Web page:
|| Checking for direct PDF access through Ovid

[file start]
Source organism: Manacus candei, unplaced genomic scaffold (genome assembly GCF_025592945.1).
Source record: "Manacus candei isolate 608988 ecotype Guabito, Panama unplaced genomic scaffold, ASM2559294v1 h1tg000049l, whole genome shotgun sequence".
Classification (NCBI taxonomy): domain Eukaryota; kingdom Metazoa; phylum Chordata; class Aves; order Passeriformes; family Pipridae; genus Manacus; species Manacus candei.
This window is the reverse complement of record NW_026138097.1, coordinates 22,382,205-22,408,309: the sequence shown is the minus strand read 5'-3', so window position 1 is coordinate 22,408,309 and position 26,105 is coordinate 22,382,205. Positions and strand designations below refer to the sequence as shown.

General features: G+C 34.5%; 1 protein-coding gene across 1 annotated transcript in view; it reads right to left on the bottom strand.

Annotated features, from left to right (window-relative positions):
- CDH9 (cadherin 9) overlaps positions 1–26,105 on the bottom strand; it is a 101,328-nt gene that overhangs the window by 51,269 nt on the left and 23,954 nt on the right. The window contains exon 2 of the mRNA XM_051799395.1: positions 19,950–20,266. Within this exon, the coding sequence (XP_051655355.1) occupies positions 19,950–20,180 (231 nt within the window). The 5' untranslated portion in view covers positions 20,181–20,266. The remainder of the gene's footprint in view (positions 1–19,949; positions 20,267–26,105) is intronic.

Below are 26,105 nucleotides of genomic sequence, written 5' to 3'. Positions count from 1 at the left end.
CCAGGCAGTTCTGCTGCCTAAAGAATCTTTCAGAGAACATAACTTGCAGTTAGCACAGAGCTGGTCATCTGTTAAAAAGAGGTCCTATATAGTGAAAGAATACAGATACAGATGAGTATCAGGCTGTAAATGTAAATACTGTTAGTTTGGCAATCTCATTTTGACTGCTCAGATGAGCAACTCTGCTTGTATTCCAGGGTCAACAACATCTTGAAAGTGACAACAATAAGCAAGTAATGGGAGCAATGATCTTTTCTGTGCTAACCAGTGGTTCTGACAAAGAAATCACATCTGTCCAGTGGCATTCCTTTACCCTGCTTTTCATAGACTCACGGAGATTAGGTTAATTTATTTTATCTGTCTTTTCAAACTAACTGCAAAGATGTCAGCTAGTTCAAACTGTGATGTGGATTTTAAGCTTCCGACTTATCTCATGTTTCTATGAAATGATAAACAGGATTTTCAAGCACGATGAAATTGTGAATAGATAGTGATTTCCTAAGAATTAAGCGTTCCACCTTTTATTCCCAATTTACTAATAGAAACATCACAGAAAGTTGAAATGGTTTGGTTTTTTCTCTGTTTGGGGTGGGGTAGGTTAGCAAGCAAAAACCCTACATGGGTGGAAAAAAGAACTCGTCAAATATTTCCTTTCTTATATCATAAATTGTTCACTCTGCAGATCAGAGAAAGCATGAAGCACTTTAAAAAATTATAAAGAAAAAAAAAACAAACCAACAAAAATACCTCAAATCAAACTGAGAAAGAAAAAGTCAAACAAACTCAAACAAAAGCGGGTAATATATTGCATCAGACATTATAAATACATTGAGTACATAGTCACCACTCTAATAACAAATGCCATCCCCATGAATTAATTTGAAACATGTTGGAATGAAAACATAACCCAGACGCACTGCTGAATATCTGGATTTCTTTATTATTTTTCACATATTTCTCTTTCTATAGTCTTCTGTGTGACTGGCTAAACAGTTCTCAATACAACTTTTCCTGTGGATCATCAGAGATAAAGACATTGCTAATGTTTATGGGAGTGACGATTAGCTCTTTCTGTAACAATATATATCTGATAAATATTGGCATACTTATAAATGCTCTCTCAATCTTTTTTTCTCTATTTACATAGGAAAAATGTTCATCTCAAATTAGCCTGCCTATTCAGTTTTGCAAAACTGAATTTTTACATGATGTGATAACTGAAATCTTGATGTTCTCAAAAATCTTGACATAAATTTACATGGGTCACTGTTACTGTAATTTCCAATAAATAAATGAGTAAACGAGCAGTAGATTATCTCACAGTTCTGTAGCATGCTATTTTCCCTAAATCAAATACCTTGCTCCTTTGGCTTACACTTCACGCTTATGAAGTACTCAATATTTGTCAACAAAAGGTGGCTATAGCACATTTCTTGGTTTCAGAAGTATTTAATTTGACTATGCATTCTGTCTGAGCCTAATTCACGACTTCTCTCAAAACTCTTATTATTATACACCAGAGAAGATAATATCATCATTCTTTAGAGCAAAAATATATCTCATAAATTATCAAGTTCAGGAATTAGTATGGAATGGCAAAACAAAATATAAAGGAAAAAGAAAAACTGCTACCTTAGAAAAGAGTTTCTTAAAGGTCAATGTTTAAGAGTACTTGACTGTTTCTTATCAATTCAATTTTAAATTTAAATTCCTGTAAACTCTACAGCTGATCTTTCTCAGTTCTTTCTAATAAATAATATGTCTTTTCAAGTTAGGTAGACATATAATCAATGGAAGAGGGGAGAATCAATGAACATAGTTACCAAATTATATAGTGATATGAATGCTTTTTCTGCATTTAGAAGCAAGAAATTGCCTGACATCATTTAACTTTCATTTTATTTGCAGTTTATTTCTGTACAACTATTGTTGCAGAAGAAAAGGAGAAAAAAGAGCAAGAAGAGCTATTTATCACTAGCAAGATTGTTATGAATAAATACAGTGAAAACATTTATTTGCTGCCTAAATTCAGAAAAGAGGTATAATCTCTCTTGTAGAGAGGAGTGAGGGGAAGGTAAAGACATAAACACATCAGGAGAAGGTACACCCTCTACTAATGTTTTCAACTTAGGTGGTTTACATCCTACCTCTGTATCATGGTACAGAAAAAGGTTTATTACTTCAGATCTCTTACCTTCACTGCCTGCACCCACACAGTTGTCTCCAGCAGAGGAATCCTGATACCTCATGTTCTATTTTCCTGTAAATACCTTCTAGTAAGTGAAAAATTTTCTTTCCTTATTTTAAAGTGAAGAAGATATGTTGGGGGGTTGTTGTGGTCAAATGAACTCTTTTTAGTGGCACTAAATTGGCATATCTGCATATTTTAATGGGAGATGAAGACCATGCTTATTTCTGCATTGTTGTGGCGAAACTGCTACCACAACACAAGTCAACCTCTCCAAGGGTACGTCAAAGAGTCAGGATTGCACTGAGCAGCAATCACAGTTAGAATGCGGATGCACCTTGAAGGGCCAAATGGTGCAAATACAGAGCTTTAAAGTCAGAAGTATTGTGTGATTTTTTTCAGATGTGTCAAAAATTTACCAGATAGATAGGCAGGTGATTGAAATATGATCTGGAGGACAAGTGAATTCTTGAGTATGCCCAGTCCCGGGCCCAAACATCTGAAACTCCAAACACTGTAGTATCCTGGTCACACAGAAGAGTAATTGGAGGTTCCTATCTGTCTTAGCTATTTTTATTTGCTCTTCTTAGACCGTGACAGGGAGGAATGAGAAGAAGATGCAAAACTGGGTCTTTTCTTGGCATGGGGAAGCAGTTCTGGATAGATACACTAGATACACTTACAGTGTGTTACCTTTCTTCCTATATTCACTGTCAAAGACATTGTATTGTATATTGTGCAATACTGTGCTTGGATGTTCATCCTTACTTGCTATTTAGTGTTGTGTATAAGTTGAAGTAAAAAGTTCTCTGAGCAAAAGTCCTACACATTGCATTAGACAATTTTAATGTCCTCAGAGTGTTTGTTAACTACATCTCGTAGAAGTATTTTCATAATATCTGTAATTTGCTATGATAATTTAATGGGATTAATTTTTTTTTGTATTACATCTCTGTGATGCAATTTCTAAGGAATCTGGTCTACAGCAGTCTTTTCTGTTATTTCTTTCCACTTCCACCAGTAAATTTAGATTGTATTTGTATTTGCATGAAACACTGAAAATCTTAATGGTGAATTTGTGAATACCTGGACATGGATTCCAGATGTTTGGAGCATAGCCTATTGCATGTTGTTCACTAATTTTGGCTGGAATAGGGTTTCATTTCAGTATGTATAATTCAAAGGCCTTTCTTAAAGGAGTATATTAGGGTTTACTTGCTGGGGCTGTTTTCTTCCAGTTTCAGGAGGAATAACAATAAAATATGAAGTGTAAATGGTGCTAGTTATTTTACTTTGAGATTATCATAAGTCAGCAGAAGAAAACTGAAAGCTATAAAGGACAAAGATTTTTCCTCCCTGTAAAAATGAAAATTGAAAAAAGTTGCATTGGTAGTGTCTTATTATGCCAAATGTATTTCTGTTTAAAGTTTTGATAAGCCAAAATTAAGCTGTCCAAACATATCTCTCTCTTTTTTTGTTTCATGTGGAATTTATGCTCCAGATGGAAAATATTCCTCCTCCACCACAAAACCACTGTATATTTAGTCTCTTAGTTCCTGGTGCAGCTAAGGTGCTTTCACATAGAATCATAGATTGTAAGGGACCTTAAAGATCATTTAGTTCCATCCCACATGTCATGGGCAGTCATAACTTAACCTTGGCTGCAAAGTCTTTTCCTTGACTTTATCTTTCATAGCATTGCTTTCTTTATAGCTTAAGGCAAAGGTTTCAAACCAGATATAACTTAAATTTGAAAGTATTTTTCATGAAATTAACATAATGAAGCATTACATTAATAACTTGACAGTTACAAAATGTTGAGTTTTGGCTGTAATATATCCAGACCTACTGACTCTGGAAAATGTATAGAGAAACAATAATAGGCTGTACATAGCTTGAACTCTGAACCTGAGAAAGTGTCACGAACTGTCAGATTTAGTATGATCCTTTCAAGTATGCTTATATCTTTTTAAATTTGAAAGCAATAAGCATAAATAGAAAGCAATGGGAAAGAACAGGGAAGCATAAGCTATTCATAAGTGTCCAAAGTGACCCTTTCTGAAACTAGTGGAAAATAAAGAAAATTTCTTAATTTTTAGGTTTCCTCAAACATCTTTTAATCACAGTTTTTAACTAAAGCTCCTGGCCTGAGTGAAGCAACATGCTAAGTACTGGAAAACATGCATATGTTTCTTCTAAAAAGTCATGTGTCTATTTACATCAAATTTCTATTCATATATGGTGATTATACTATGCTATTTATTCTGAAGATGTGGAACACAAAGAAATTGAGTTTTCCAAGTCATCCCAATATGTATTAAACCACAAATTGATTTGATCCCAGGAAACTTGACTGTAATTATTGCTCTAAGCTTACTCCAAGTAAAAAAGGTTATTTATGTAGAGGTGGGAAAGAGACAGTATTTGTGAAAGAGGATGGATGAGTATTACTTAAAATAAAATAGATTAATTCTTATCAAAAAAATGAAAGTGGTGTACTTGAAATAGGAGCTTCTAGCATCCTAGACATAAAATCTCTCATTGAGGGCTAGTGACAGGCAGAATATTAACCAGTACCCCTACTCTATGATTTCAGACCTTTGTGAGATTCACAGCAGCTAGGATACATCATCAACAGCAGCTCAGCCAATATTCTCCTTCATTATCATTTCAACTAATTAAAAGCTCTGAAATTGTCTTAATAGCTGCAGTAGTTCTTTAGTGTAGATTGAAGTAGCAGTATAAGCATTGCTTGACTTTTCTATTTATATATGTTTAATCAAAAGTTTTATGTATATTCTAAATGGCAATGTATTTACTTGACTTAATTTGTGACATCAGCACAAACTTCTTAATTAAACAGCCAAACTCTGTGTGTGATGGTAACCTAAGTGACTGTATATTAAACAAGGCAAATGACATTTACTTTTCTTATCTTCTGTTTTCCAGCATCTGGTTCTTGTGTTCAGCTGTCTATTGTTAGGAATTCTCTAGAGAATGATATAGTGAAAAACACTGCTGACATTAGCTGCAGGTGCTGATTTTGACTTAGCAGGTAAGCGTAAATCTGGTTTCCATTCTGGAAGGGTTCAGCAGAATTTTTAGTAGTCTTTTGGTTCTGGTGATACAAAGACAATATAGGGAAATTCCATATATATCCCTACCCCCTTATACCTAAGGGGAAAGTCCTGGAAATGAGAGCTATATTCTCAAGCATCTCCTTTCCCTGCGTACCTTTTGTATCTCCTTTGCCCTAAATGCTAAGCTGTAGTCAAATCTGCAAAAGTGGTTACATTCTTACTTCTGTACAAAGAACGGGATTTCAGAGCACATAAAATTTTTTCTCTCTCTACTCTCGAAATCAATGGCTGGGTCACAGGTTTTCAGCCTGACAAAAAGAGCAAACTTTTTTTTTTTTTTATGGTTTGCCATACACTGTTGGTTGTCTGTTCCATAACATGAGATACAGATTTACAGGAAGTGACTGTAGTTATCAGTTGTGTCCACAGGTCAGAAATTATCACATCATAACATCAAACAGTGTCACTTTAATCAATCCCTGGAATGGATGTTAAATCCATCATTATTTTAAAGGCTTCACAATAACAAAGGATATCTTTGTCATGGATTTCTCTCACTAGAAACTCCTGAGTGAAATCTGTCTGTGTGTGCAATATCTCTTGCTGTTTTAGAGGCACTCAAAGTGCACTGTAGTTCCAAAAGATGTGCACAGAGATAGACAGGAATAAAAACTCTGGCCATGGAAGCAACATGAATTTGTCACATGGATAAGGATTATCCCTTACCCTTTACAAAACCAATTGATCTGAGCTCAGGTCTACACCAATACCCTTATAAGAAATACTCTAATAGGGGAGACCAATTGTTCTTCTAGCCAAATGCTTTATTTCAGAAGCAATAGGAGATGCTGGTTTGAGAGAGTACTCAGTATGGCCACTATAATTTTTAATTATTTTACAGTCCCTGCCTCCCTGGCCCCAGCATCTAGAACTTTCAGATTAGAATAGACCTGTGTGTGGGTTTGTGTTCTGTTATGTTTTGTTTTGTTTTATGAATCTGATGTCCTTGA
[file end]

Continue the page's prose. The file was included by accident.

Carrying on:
Hanging may inflict laryngotracheal injuries and increase the potential for difficult airway management. We describe the management of pediatric hangings attended by an urban physician-led prehospital trauma service to provide information on a clinical situation encountered infrequently by most acute care clinicians.Retrospective trauma registry-based observational study of all children younger than 16 years attended with hanging as mechanism of injury in the period between 2000 and 2014.Twenty-three thousand one hundred thirty patients were attended; 2415 (10%) of which were children. Of these, 32 cases (<1%) were pediatric hanging (1 case excluded due to missing data). There were 22 (71%) boys and 9 (29%) girls. Median age was 13 years. There was suicidal intent in 23 (74%) cases, and in 8 (26%) cases, hanging was accidental. There were 17 (55%) deaths, of which 14 (82%) were suicides.The doctor-paramedic team intubated 25 (80%) patients, with a 100% success rate. One (3%) patient was managed with a supraglottic airway device, and 5 (16%) patients did not require any advanced airway management.Pediatric hanging is rare, but has a high mortality rate. Attempted suicide is the leading cause of hangings in children and preventive measures should target psychiatric morbidity. Despite concerns about airway edema or laryngeal injury, experienced doctor-paramedic teams had no failed airway attempts.